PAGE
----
NEXT COURSE DATES: 21 September 2016 to 7 December 2016 (Wednesdays) – with breaks on 28 September and 26 October. [Please note this course is now sold out]
This course is for those wishing to teach A’level computing. It follows on from our GCSE Computing CPD courses and assumes you are familiar with programming in Python or a similar language.
Accompanying course materials can be found on the A-level Computing CPD Resource page. Login details will be given to those attending the course. Please contact us if you would like to deliver a version of this course to your local teachers.
|1||Python recap: Programming concepts – in Python, Learning programming, Errors; types and scope, Algorithms versus languages|
|2||Algorithms 1: Search, Sorting, Complexity|
|3||Python 2: Arrays and Exceptions, Representing information|
|4||Recursion: Principles, Recursive algorithms – binary search, Recursion in code|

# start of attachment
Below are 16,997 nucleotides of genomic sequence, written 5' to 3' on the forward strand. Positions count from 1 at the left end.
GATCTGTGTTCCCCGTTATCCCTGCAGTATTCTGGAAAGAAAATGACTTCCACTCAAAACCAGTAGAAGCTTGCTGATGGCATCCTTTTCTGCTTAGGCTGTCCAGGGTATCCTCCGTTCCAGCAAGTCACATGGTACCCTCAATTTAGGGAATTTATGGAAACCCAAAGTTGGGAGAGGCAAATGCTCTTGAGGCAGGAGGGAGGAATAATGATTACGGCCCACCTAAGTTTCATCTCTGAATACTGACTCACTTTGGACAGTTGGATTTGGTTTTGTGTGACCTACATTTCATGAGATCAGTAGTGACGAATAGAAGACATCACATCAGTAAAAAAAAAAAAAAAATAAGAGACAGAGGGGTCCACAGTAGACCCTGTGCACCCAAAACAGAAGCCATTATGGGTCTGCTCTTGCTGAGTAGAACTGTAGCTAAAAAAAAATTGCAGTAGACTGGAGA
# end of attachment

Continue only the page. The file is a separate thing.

|5||Computer architecture: CPU, Assembly code, Compiling, Comparing compilers and interpreters|
|6||Python 3 – Object Oriented Programming: Concept of modularity, Class and functions, Constructors|
|7||Running programs and operating systems: Processes, Memory management, Scheduling, Linking|
|8||Software development: Structure charts, State Transition and Class diagrams, Practical examples, Introduction to Inheritance|
|9||Algorithms 2 – data structures: Lists, Trees, Stacks- RPN, Graphs|
|10||Theory: FSM, Regular expressions, Syntax and parsing|
The A level (and GCSE) Computing CPD course focuses on subject knowledge. As delegates learn the subject knowledge they reflect on and discuss how the material can be delivered in the classroom. We exemplify issues relating to the ordering of materials and the links between different topics; however, we do not give a detailed scheme of work.
The course is taught using Python and includes much practical work. It is essential to have experience in programming, to GCSE level at least, including assignment, if statements, loops and arrays and ideally also function definitions. Delegates should be confident to solve simple programming problems requiring approx 20-50 lines, either with Python or a similar language.
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Page updated 2 March 2016